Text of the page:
I am rummaging around in the Store Room where we keep our drugs and other medical materials. It’s dark and I have to squint closely at the shelves to see anything; I am sure I saw some drugs for leprosy in here. The old, sweet tempered storekeeper doesn’t understand what I am looking for but tries to help anyway. Finally I find it, MDT-Combi it says on the box, Multi Drug Therapy for Leprosy. It hasn’t even expired, my lucky day.
There is only one person receiving treatment for leprosy in our project. He is waiting for me to give him his second month of drugs and authorize his food ration. There could be many more people with leprosy in this part of southern Sudan; probably nobody really knows the scale of the problem. Social stigma, difficulties with diagnosis and limited treatment opportunities make leprosy a hidden scourge.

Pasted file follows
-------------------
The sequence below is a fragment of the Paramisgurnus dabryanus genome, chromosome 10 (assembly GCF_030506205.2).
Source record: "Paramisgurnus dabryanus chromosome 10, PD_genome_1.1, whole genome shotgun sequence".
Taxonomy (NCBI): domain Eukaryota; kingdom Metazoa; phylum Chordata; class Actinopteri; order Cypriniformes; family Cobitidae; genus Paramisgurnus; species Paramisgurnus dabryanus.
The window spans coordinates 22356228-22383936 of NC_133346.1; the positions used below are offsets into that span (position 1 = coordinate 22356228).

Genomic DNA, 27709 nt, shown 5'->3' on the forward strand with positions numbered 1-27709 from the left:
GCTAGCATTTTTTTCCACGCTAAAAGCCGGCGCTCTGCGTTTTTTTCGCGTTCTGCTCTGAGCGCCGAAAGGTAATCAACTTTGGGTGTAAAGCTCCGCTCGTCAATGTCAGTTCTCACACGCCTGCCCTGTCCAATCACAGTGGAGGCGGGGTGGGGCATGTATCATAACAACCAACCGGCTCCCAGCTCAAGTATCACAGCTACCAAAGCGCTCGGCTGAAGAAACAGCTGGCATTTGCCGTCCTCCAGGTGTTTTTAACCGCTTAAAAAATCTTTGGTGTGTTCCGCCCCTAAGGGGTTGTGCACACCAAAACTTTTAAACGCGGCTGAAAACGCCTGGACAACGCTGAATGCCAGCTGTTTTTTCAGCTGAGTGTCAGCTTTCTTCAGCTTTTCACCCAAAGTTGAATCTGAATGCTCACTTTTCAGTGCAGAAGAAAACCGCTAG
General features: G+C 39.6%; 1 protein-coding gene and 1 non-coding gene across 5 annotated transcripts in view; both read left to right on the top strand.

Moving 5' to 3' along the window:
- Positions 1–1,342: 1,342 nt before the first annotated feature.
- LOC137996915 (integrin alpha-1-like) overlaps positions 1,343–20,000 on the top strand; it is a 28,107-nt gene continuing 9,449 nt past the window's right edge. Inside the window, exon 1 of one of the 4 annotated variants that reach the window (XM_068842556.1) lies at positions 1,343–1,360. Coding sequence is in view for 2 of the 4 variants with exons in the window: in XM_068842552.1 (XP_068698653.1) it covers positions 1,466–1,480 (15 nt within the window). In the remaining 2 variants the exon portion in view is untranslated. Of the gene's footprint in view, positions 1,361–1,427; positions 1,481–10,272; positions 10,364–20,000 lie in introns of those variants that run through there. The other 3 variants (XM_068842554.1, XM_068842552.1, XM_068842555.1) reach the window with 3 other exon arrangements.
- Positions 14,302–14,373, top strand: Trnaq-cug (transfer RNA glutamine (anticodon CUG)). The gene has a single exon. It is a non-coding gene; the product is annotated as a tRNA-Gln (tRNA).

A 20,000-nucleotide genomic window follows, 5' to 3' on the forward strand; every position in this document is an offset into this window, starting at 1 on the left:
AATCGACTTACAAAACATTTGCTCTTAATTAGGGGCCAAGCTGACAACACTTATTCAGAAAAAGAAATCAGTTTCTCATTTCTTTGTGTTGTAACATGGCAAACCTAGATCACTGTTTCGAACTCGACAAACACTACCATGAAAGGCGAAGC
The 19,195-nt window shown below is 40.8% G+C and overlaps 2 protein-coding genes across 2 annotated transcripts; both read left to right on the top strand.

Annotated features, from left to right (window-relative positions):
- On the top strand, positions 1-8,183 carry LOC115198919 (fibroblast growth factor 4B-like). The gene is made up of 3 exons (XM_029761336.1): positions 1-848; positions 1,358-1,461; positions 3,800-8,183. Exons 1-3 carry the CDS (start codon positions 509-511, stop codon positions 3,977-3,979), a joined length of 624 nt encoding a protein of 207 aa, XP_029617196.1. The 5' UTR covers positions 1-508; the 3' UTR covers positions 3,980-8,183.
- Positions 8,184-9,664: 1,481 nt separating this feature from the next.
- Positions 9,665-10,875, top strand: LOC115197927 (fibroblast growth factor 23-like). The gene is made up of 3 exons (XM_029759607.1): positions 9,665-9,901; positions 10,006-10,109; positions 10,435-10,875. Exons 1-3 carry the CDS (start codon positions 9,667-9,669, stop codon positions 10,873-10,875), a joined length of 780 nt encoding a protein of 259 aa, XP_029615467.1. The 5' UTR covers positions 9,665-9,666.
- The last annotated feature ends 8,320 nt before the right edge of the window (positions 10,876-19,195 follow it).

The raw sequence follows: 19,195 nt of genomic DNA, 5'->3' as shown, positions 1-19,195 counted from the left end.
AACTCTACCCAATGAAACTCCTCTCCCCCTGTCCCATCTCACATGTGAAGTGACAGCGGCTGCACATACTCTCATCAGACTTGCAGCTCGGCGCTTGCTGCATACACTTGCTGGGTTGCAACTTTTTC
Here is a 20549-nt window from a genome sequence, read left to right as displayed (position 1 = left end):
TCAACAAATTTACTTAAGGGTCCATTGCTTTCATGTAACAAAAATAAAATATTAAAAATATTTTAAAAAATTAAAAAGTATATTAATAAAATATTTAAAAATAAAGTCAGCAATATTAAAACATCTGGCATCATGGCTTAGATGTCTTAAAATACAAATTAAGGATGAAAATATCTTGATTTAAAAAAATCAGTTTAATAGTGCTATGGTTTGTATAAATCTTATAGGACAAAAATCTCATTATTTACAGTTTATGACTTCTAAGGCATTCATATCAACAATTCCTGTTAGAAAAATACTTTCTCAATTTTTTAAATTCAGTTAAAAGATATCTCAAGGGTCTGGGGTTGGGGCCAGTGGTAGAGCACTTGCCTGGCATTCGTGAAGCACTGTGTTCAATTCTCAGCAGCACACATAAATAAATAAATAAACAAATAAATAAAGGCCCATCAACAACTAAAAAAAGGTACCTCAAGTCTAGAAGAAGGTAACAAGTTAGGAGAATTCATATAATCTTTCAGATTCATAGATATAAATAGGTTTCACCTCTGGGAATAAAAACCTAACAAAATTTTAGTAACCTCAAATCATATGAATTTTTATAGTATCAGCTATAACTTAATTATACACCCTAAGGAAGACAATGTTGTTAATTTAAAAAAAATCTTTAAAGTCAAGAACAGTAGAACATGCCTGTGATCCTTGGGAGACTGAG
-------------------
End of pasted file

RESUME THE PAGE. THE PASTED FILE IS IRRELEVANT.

Leprosy is a ‘Disease of Poverty’ as is malaria, TB, HIV/AIDS, measles, pneumonia, diarrhea and complications of childbirth. These diseases/conditions disproportionately affect the poor. The association between leprosy and poverty is a two way street. Poor people get leprosy because of overcrowding, malnutrition, and lack of care; leprosy makes people poor because of social stigma and chronic disability.
The patient with leprosy is an emaciated old man. His face is riddled with thick nodules and the cartilage of his nose is collapsed, the hand he proffers for his drugs is a claw that is missing most of its fingers.
“He says he doesn’t have enough food,” the Community Health Worker informs me. I explain that our protocol allows him only one week’s food ration per month, a strategy that is meant to improve adherence to treatment. But I feel mean and stingy as I speak. No sooner is he gone than I start to think that this is probably one of those instances for which the rules were made (i.e. to be broken).
There is always next month.